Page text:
“As for changes? There are any number that immediately come to mind:
• Increased active oversight and support of club operations and management by the Krafts Sports Group. This should include, but not be limited to: greater support of the club through increased expenditure on marketing, player personnel, facilities and resources.
• Greater transparency of club operations and real accountability for club operations both on and off the field. Quite simply, I can’t support an organization that rewards poor performance: Mike Burns shouldn’t have been promoted, but fired, and I can’t bring myself to attend matches until this glaring error in judgment is resolved: You don’t reward someone who hasn’t done their job.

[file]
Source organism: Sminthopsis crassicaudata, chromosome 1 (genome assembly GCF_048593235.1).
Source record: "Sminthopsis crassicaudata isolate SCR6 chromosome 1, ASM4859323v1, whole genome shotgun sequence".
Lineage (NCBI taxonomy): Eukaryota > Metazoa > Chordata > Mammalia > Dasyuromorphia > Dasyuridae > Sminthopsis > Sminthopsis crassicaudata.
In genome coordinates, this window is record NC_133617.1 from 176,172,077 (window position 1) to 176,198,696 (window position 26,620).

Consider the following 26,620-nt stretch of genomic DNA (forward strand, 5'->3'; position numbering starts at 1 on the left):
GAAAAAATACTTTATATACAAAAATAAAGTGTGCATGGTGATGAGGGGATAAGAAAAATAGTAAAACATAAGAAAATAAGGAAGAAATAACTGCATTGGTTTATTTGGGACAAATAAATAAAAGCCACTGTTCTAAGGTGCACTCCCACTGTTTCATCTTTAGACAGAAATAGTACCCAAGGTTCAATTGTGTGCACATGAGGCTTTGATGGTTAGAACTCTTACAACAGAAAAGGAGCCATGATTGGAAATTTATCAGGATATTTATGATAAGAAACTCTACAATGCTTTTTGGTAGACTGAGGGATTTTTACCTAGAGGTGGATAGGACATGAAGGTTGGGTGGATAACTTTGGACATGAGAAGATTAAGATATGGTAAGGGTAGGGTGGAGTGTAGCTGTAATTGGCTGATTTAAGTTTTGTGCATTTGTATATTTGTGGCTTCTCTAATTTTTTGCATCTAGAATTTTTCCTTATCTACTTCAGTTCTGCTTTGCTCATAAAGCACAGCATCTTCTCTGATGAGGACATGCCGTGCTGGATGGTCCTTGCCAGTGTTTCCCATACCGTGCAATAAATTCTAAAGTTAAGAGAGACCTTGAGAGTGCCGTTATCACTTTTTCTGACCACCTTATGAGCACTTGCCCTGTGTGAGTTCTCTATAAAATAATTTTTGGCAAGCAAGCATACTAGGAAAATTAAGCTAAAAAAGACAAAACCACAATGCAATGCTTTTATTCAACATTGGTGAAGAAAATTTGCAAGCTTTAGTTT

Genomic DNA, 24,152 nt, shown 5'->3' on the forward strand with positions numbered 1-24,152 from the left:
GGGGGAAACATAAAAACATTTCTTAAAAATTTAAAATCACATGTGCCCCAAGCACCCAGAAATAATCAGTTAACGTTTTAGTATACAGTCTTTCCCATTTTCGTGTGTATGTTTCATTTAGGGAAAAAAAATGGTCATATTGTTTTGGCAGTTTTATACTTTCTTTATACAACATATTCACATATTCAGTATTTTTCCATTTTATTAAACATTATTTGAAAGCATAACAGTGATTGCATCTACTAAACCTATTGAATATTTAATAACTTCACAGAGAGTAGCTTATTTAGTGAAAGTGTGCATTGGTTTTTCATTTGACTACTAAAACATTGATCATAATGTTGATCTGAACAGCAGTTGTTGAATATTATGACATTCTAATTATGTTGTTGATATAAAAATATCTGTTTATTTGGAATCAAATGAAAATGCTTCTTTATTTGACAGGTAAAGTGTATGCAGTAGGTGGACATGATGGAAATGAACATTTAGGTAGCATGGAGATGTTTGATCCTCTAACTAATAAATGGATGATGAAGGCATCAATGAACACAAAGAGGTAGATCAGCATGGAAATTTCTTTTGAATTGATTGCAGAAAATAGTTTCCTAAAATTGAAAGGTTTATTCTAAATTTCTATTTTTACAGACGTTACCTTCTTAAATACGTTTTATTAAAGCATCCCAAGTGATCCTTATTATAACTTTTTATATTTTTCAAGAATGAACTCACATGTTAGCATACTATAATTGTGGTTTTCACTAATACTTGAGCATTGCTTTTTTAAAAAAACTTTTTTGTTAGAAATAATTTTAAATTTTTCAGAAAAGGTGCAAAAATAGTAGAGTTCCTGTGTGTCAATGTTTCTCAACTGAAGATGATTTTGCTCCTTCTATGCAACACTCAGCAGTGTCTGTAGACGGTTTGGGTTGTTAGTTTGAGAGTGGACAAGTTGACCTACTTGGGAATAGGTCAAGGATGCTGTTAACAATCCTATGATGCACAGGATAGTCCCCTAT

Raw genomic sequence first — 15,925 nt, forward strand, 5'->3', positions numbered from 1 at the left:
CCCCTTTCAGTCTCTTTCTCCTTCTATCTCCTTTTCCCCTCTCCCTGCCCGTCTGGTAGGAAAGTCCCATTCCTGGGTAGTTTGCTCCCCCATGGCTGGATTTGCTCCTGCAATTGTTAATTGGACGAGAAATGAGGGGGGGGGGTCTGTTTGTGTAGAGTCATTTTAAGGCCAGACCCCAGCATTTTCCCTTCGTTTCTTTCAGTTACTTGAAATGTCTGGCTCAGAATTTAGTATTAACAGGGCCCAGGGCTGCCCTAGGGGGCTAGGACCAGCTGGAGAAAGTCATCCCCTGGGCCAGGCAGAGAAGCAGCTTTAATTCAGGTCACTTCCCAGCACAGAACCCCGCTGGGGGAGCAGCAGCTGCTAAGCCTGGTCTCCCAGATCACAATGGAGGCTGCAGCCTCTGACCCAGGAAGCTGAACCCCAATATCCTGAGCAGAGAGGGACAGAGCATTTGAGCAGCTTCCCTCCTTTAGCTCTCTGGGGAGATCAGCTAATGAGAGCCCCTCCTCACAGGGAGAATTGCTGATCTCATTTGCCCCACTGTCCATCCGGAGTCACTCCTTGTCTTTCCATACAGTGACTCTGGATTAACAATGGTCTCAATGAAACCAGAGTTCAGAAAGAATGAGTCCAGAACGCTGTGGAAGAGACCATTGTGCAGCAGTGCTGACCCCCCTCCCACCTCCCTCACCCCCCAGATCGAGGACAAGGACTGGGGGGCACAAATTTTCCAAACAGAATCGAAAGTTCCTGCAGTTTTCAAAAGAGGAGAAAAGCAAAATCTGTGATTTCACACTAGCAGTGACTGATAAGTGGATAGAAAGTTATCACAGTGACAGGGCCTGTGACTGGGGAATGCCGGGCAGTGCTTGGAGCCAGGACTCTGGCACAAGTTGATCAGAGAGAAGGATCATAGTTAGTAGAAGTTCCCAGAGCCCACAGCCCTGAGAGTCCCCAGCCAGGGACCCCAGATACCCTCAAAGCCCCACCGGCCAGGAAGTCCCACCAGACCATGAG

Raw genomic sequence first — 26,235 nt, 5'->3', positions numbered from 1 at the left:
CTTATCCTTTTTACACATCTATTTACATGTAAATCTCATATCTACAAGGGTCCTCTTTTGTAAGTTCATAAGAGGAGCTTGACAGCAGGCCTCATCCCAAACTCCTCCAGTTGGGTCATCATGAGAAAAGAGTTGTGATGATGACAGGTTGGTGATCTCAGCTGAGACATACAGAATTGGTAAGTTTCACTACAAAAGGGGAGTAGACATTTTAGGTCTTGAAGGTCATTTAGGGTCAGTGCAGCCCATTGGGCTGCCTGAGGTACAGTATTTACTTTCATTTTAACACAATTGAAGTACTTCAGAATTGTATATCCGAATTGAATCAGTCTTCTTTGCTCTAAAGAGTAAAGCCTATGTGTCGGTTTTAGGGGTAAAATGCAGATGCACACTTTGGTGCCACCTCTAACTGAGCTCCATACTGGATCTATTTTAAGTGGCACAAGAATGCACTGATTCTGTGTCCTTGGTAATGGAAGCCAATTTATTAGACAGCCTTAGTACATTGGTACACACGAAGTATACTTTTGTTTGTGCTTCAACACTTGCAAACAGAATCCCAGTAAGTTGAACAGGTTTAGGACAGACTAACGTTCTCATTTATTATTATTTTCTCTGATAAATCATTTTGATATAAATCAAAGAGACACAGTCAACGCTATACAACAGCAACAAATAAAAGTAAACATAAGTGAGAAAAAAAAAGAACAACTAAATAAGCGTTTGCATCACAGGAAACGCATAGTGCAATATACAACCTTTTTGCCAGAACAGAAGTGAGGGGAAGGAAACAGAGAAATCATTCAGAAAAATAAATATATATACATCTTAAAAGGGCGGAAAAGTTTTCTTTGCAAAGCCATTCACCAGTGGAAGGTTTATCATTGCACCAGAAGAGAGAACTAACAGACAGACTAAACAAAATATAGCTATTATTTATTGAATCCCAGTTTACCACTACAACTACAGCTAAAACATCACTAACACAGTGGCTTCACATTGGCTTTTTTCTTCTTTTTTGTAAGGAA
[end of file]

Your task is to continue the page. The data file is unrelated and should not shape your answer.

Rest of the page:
• Better, more regular access between representatives of club supporters groups with individuals charged with personnel management of TeamOps Security. Several problems that have been brought to TeamOps attention in terms of in-stadium and event security concerns having a bearing on supporters have been marginalized if not outright dismissed. Revolution supporters have long wanted to work with stadium security to find ways to enhance in-stadium atmosphere and improve fan/security relations in such a way as the concerns of all parties are both considered and respective and this cannot take place when TeamOps operates with relative impunity and no accountability.